June 13, 2024
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June 13, 2024
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Linking Northern and Central NJ, Bronx, Manhattan, Westchester and CT

This week we address a very serious problem plaguing the Jewish community: soggy gefilte fish. For those who generally enjoy crunch or at least a modicum of texture, the very thought of soggy gefilte fish is a soggy nightmare. Granted, gefilte fish is inherently spongy, squashy and/or squishy to a certain degree, but it should not be soggy just like a challah should not be stale, cholent should not be cold and a mechitza should not be transparent.

Soggy gefilte fish often can be found at a kosher supermarket or similar store that features prepared foods. The soggy gefilte fish sometimes is offered in plastic containers with the gefilte fish virtually floating in a clear, watery residue. In other instances, the gefilte fish is offered in log form and usually the logs are displayed on a wet metal tray and/or wrapped in soggy parchment/wax/paraffin paper. In either case, the gefilte fish remains trapped in perpetual moisture, never having a chance of escaping such unappetizing marshy-ness. One could argue that such soggy gefilte fish is almost as undesirable as dry soup.

Gefilte bogginess boggles the mind because who in their right mind wants soggy gefilte fish? Have you ever heard anyone ask for soggy gefilte fish? Have you ever seen someone complain that the gefilte fish should be soggier? No, you have not because sogginess is anathema to gefilte eaters just like cheese is anathema to the lactose intolerant, London broil is anathema to vegans and expired milk is anathema to cereal eaters. (Speaking of cereal, note that a cereal killer is someone who finishes a box of cereal whereas a serial killer is someone who, for example, kills another person for finishing a box of cereal.)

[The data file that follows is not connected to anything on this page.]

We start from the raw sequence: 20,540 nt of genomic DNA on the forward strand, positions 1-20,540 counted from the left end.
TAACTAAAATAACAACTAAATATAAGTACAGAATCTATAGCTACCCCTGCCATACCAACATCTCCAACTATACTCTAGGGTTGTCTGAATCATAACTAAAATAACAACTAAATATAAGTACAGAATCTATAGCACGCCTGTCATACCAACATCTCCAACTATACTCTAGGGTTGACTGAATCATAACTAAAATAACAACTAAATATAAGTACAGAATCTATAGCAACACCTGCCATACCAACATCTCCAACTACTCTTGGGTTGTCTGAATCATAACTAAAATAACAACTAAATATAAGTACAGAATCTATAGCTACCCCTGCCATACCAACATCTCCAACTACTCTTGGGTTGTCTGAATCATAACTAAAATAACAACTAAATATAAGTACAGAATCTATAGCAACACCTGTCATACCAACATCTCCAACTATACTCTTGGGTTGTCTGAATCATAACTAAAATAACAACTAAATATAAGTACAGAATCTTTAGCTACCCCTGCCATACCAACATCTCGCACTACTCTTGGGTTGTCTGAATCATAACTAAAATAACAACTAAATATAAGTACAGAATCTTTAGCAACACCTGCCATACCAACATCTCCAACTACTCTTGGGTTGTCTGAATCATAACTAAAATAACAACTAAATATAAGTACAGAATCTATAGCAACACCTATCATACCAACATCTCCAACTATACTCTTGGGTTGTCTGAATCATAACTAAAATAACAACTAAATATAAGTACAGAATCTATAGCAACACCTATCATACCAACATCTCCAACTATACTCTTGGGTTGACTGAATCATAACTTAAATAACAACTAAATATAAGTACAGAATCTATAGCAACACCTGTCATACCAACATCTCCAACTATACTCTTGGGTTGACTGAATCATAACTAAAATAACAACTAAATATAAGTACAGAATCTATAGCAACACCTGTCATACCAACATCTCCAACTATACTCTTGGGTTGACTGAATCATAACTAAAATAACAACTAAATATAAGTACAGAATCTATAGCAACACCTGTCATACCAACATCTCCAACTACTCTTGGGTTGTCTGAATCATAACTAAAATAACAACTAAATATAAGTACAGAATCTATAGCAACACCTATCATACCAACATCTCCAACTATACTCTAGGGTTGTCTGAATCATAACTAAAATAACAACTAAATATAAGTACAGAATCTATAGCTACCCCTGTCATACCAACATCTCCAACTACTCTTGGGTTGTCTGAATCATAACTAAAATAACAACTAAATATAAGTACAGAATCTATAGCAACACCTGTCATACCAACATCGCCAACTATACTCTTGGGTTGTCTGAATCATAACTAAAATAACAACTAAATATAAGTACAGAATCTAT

While disdain for soggy gefilte fish is fairly common, some people actually fear it. However, there is no formal term for such a phobia, which is strange because there are many types of recognized food phobias including mortuusequusphobia (fear of ketchup), arachibutyrophobia (fear of peanut butter), brumotactillophobia (fear of different foods touching each other), mageirocophobia (fear of cooking) and diemeleagrisphobia (fear of Thanksgiving turkey). Since many view soggy gefilte fish as worthless garbage, perhaps a fitting formal name for the fear of soggy gefilte fish would be shtikdrekphobia. (As an aside, guess what hippopotomonstrosesquippedaliophobia means? Ironically, it means fear of long words. Imagine how cruel it would be to have someone with such a fear identify, orally or in writing, the name of this phobia?)

There are several methods for preventing, or at least minimizing, gefilte fish sogginess. Some people caution that you must use only a little water when making gefilte fish and you must cook the fish on a low heat for a very long time until all of the water evaporates. This is the “Low and Slow” method. Some people go the extra step of allowing the gefilte fish to drain in a colander until it cools. This is the “No Drain, No Gain” method. Others wrap the gefilte fish in a paper towel to soak up any excess water. This is the “Towel Well” method. Some extremists, however, refrain from using any water to ensure that the gefilte fish comes out extremely firm. This is the “H2-no!” method.

Does this mean that in order for gefilte to be edible, it cannot be damp? No, because gefilte fish, like a sense of humor, is not always dry. Take, for example, the type of gefilte fish sold in glass jars filled with that cloudy jelly that could fairly be described as edible slime. This gefilte goo envelopes the jarred gefilte fish, permeating every pore and rendering the fish eternally gooey. Some Jews prefer this style of gefilte fish and such a gefilte eater can be referred to as a Goo Jew.

Should there be a penalty or fine for serving your guests soggy gefilte fish? Perhaps. Are there worse infractions than serving soggy gefilte fish? Yes, there certainly are. For instance, it would be worse to serve your guests burnt bourekas, spoiled sufganiyot or tainted tachina. It also would be worse to serve a chicken that is still clucking, a fish that is still squirming or a cow that is still mooing.

Is there ever an appropriate occasion for intentionally serving soggy gefilte fish? Yes, if someone is suffering from xerostomia (dry mouth) or from the fiery effects of eating a bhut jolokia (ghost pepper).

Final thought: If, as they say, “cleanliness is next to godliness,” then “sogginess is next to schluby-ness.”

By Jonathan Kranz

 

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